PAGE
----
Exploring Linderhof Palace, the favorite hideaway of Bavarian King Ludwig II
by, 08-30-2009 at 08:22 AM (6701 Views)
Here are some more reports from our exploratory trips around Garmisch-Partenkirchen.
"Enchanting" isn't aword I use willy-nilly. We found ourselves awstruck by the slice of heaven they call Schloss Linderhof.
This pint-sized palace was the favourite address of Bavarias fairytale king, Ludwig II, after a quick tour youll understand why.
Expectations were high. It would be hard to beat Neuschwanstein, Ludwig IIs infinitely more famous fairytale castle theyre now calling the eighth wonder of the world.
Compared to Neuschwanstein this palace was tiny. And quiet. Only a few groups of tourists were lingering at the long pool in the forecourt. Its an incredibly peaceful setting nestled in a valley at the foothills of the Bavarian Alps. Ahhthe serenity! So much serenity.
MAGNIFIQUE!: The palace was inspired by French Sun-King Louis XIV.
The tour begins...
An English-speaking group assembled in the
vestibule (entrance hall) where a tour guide came out to meet us.
She said this was Ludwigs favourite home, built on the site of his fathers old cottage and finished in 1878.
Ludwig lived over seven years of his life here compared to his 11 nights
at Neuschwanstein before he was declared insane and carted away.
The guide said Ludwig drew inspiration for Schloss Linderhof from his hero French Sun-King Louis XIV. Traces of the Sun-Kings Versailles palace are all over the palace and grounds.
We were led through a succession of rooms, each somehow more opulent than the next. First stop up the stairs was a tapestry chamber. Talk about spiffy! Every wall, chair and chest of drawers was gilded in gold and a fine mural graced the ceiling.
Next up the audience chamber. Quite small, but then again, the king never asked anyone over for tea and crumpets.
Ludwig was an incredible recluse and preferred to study in here, devouring books on art and architecture and thinking up grandiose schemes to glorify his kingdom. Still, I couldnt imagine a finer setting for an afternoon sandwich with the Queen of Spain or whoever.
IMMACULATE: The palace and grounds of Schloss Linderhof were exquisitely designed.The masterful bedroom
The audience chamber was amazing enough, but the bedchamber took the prize. Its the largest room in the palace and crowned with a 108-candle crystal chandelier.
The golden balustrade blocking off the bed must surely have been a recipe for disaster. Just think of the trips he must have had making midnight runs to the bathroom after all that delicious Bavarian beer!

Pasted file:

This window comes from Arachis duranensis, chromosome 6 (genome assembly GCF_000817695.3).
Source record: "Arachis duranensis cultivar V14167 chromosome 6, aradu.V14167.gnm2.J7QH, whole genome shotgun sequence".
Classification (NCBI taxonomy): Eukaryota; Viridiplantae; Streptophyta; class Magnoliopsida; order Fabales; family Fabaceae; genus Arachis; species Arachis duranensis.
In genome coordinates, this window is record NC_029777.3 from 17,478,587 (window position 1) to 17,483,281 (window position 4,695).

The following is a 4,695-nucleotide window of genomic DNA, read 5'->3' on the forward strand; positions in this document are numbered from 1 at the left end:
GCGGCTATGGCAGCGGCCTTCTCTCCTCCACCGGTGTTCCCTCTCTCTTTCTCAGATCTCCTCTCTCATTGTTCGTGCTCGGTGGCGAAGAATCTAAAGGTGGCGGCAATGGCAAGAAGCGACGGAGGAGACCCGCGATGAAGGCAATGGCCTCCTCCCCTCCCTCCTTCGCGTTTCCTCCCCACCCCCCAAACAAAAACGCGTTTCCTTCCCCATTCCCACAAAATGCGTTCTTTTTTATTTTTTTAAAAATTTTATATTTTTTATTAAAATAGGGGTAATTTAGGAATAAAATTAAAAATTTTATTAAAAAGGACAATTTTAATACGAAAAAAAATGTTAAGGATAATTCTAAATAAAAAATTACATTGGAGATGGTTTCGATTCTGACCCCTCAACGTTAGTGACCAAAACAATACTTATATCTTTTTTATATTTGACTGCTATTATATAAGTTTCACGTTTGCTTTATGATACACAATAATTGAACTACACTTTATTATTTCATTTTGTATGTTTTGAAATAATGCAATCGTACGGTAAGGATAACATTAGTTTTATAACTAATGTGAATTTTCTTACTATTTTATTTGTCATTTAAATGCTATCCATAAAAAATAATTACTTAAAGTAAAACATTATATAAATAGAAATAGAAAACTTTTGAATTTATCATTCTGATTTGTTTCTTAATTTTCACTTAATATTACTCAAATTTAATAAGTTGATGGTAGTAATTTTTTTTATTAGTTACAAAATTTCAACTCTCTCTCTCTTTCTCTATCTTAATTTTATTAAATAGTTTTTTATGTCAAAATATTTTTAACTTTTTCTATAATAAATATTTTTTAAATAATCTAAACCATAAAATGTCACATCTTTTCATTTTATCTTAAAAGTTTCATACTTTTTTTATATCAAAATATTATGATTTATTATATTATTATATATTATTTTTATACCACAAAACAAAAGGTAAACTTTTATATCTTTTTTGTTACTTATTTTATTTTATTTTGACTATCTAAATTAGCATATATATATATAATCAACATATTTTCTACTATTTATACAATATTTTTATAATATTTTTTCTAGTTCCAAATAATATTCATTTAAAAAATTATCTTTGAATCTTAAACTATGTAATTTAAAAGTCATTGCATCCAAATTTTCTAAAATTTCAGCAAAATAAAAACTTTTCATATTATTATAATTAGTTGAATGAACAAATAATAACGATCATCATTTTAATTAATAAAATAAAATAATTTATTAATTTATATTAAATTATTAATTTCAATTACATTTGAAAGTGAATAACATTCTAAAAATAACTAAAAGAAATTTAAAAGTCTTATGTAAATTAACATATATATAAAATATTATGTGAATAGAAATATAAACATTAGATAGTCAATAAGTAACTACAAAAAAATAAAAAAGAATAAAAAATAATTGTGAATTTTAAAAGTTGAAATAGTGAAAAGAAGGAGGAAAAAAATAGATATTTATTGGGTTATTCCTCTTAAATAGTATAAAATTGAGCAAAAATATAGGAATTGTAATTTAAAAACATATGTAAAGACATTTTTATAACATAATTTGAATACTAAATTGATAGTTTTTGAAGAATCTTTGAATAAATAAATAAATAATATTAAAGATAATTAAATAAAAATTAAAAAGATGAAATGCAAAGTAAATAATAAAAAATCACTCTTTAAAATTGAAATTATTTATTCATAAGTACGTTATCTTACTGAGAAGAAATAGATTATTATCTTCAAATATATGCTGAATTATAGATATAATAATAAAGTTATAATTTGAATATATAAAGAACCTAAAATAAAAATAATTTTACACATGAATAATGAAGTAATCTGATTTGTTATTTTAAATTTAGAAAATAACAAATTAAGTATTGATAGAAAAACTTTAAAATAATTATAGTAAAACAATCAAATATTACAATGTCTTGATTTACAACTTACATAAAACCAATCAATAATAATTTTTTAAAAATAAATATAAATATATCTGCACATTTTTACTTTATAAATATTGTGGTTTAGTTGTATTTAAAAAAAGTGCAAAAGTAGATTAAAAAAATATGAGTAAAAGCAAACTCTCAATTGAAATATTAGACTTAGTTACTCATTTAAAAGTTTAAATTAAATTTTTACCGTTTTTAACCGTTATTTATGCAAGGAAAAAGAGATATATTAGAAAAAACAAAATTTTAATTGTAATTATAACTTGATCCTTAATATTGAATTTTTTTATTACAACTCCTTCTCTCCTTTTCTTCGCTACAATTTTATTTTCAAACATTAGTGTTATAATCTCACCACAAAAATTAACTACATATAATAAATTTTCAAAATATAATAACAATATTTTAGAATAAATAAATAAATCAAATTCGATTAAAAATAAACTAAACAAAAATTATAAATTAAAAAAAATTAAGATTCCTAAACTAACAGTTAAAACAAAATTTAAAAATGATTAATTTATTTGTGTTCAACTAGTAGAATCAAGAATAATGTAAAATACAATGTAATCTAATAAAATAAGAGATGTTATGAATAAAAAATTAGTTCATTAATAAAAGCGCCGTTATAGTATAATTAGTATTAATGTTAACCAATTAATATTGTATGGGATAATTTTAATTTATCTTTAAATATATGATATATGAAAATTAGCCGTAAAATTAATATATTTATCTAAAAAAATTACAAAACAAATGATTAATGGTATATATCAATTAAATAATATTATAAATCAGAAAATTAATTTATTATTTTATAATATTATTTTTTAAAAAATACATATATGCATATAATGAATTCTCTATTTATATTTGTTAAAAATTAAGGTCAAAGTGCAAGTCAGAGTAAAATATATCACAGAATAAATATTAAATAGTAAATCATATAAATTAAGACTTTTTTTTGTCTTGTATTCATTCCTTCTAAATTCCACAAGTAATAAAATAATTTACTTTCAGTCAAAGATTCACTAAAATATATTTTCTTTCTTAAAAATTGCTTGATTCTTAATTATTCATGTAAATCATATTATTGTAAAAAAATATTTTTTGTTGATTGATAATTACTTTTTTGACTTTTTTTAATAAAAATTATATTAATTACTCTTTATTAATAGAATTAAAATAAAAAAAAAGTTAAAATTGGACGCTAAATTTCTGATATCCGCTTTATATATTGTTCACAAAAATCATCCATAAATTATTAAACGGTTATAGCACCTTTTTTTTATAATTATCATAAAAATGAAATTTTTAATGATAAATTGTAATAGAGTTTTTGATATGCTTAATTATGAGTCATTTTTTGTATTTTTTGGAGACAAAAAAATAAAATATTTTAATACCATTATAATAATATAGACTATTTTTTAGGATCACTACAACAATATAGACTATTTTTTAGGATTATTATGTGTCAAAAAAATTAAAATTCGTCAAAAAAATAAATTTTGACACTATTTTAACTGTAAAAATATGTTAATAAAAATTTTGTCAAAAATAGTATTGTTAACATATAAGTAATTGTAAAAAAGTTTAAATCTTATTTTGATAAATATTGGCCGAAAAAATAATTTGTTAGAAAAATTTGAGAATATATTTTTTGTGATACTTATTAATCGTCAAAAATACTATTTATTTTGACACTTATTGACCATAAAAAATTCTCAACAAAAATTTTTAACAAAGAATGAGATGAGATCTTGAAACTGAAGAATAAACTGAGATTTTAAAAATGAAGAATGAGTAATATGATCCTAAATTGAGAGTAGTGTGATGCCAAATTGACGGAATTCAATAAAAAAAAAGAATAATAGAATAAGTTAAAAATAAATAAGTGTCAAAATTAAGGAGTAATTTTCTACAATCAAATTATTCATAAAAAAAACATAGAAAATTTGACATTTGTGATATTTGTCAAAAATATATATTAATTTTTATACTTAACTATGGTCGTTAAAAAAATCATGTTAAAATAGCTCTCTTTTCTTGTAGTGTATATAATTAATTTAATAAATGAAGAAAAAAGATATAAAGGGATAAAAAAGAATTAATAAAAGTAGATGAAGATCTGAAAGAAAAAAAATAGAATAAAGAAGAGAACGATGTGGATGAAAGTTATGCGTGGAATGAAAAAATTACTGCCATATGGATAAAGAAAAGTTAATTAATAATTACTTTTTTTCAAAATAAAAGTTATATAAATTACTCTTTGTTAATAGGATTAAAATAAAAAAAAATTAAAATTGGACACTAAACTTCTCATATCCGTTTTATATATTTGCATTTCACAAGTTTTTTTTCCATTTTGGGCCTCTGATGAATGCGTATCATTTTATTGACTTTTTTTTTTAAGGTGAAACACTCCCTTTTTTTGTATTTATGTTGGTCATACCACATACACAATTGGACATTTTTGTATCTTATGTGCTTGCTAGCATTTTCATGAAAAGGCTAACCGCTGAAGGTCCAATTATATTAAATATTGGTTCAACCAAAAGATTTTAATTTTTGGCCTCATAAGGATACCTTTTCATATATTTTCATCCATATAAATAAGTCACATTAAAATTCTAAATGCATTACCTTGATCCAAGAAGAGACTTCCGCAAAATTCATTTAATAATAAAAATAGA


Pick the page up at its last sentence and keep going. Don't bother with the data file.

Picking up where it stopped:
The tour guide explained that the balustrade was to give the Ludwigs resting place the appearance of an altar, further glorifying his kingly goodness.
Ludwig subscribed to the absolutist school of rule, believing the king was anointed by God and could do whatever the hell he liked.
Next up was the dining room, where Ludwig dined alone. I mean really alone. Ludwig had a magic table installed which could be lowered and raised to and from kitchen.
Staff cooked and served meals without ever coming face to face with the king. But who would he have complained to if there was a fly in his soup?
The final showpiece room was the Hall of Mirrors. Ludwig used to stay up late at night reading by candlelight reflected into infinity. He had the two mantelpieces decorated with lapis-lazuli gemstone and paced back and forth on an ostrich plume rug.
PERSPECTIVE: The palace grounds have some spectacular look-out points.
Gardens of pleasure
The tour done, we strolled the ornamental gardens and found a few more echoes of the French Sun-King. A flower bed shaped like a bourbon emblem graced the back courtyard and a bust of Louis XIV lorded over the eastern terrace.
At the back of the palace we found the cascade, an artificial waterfall streaming gently down 30 steps and culminating at a statue of sea god Neptune at the bottom. We headed up the hill to the Venus Grotto.
This was an artificial cave cut out of the rock. Made for private performances of Richard Wagners operas, it has a small lake, a waterfall and one of the first electric lighting systems in the kingdom.
The lights could even change color to suit the mood of the scene being played out.
Ludwig would swan about on the lake in a shell-shaped boat while actors and musicians got it on for an audience of one. Hows that for some royal privilege!
Walking back to our bikes we peeked into some of the other outbuildings. There was a cute Moroccan cottage and a Moorish Kiosk with a peacock-themed throne.
FANTASIA: The Venus Grotto at Schloss Linderhof was Ludwig's private theatre.They say Ludwig liked to live out flamboyant fantasies within.
His servants donned Eastern gowns and sat cross-legged smoking hookah pipes as musicians and dancers entertained.
The palace and gardens had us thrilled. As good as Neuschwanstein? Every little bit and more.
Article by Stuart Anderson
Message Edited by LL_Travelfan on 10-03-2009 10:44 AM